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Investigators study the overall clinical, humanistic, and economic burden of conversion therapy - a dangerous and discredited practice - to inform legal and health care policy makers.
A new economic evaluation study detailed the high economic burdens and high societal costs of sexual orientation and gender identity change efforts (SOGICE) , also known as conversion therapy.
Conversion therapy is a dangerous and discredited practice that attempts to convert lesbian, gay, bisexual, transgender, queer, or questioning (LGBTQ) individuals to be heterosexual and/or cisgender.
A myriad of institutions including the American Academy of Pediatrics, the American Academy of Child and Adolescent Psychiatry and other medical, mental health, and human rights organizations have openly opposed the practice, which has long been deemed ineffective and detrimental.
However, limited research has been conducted regarding the overall clinical, humanistic, and economic burden of conversion therapy.
To further elucidate the burdens of the practice and inform legal and health care policy makers, a team led by Anna Forsythe, MSc, MBA, Value and Access at Cytel Inc, conducted a systemic literature review and economic evaluation to quantify the consequences of SOGICE/conversion therapy on young adults.
The team conducted the economic evaluation from December 1, 2020 to February 15, 2021 alongside the systemic literature review.
The study included LGTBQ individuals of any age, but retained a focus on adolescents and young adults.
The review compiled broad evidence on conversion therapy and its effects via research questions including the number of individuals, particularly adolescents and young adults, in the US that have undergone SOGICE, the types and duration of therapy, the humanistic and economic harms of SOGICE, and the health care resources and costs associated with SOGICE.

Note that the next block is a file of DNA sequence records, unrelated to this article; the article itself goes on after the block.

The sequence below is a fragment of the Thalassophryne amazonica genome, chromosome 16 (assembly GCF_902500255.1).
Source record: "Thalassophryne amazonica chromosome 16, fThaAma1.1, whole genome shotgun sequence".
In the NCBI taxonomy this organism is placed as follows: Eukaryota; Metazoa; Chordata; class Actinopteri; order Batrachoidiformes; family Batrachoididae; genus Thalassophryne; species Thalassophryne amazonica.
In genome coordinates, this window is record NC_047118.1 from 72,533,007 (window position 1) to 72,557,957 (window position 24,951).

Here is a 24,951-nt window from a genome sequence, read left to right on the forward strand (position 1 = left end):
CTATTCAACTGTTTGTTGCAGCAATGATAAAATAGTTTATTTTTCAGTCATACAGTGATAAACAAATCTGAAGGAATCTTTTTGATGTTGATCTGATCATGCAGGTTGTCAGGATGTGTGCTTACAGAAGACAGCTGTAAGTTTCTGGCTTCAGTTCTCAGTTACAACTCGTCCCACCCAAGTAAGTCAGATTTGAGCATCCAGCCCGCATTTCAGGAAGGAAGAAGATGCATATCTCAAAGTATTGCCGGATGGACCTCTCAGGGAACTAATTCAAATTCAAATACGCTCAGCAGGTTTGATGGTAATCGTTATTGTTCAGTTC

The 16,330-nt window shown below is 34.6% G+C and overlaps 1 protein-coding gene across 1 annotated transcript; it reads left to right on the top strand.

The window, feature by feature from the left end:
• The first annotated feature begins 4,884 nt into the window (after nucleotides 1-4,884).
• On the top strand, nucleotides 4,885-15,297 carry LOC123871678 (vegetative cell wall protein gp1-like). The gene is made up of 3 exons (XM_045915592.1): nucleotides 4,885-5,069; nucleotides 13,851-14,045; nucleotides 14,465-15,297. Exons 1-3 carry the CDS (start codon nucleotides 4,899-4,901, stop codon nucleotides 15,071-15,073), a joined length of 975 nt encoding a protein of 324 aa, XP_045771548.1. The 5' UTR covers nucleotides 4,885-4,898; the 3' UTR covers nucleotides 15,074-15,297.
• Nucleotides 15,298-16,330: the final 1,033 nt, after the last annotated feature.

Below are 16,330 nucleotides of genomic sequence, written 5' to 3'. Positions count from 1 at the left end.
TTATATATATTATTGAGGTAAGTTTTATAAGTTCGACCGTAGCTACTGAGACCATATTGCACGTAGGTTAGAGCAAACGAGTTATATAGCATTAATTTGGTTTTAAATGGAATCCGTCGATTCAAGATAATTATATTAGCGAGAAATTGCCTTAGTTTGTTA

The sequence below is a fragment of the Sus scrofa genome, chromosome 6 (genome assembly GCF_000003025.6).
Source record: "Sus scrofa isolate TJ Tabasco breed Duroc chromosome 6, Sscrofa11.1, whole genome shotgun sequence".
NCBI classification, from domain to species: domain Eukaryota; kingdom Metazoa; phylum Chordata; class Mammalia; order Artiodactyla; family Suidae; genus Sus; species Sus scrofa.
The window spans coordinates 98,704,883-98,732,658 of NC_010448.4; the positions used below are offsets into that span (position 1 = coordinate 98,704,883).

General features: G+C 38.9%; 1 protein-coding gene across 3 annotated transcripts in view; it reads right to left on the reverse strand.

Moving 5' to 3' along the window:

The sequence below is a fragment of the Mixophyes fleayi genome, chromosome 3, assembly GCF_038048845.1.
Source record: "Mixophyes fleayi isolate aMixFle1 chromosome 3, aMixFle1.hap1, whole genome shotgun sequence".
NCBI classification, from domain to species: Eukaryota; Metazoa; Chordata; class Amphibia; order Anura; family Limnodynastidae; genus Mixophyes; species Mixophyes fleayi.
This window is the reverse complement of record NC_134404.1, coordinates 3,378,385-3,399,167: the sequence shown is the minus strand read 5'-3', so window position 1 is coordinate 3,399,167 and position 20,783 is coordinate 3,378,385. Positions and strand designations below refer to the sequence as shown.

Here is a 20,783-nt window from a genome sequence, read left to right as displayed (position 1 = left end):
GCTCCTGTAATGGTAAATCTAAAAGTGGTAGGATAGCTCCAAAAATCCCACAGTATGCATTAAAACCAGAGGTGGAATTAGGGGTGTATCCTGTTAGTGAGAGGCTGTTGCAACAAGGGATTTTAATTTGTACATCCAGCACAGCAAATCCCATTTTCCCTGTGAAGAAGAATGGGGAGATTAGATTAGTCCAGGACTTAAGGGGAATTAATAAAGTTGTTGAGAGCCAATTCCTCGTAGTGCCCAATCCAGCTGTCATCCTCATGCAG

From there, a decision-tree model was developed to assess the costs and consequences of SOGICE compared to no intervention, affirmative therapy versus no intervention, and affirmative therapy versus SOGICE, supplemented with an economic evaluation to assess the overall US economic burden of SOGICE.
Investigators noted that the decision-tree structure accounted for various SOGICE modalities including psychotherapy and religion-based therapy, which incur different costs related to the type of practitioner and duration of therapy.
Of the 28 published studies, a total of 190, 695 LGBTQ individuals were included in the study. Among these participants, 12% (range, 7%-23%) of youths experienced SOGICE that was initiated at a mean age of 25 years (range, 5-58 years), with a mean (SD) duration of 26 (29) months.
Approximately 2 types of SOGICE were administered to 43% of all recipients.
Compared to LGBTQ individuals who did not undergo SOGICE, recipients experienced serious psychological distress (47% vs 34%), depression (65% vs 27%), substance abuse (67% vs 50%), and increased suicide rates (58% vs 39%).
Additionally, in the economic analysis and over a lifetime horizon with a 3% annual discount rate, the base-case model featured in the study estimated additional $97 985 lifetime costs per individual, and SOGICE associated with 1.61 QALYs lost compared to no intervention.
Affirmative therapy yielded cost savings of $40,329 with 0.93 QALYs gained versus no intervention.
An estimated 508,892 youths were at risk of SOGICE in 2021, leading the the total annual cost of SOGICE to be estimated at $650.16 million (2021 US dollars), with associated harms totaling an economic burden of $9.23 billion.
The team noted that there have already been various unambiguous statements condemning SOGICE and similar practices from professional societies and human rights groups, and that the current study added to the economic implications of the practice
“It is incumbent on policy makers to act to protect youths from—and stop all funding for—this unacceptable practice,” the team wrote. “Likewise, increasing access to affirmative therapy may promote health by empowering LGBTQ youths with skills and strategies to counteract minority stress”
The study, "Humanistic and Economic Burden of Conversion Therapy Among LGBTQ Youths in the United States," was published online in JAMA Pediatrics.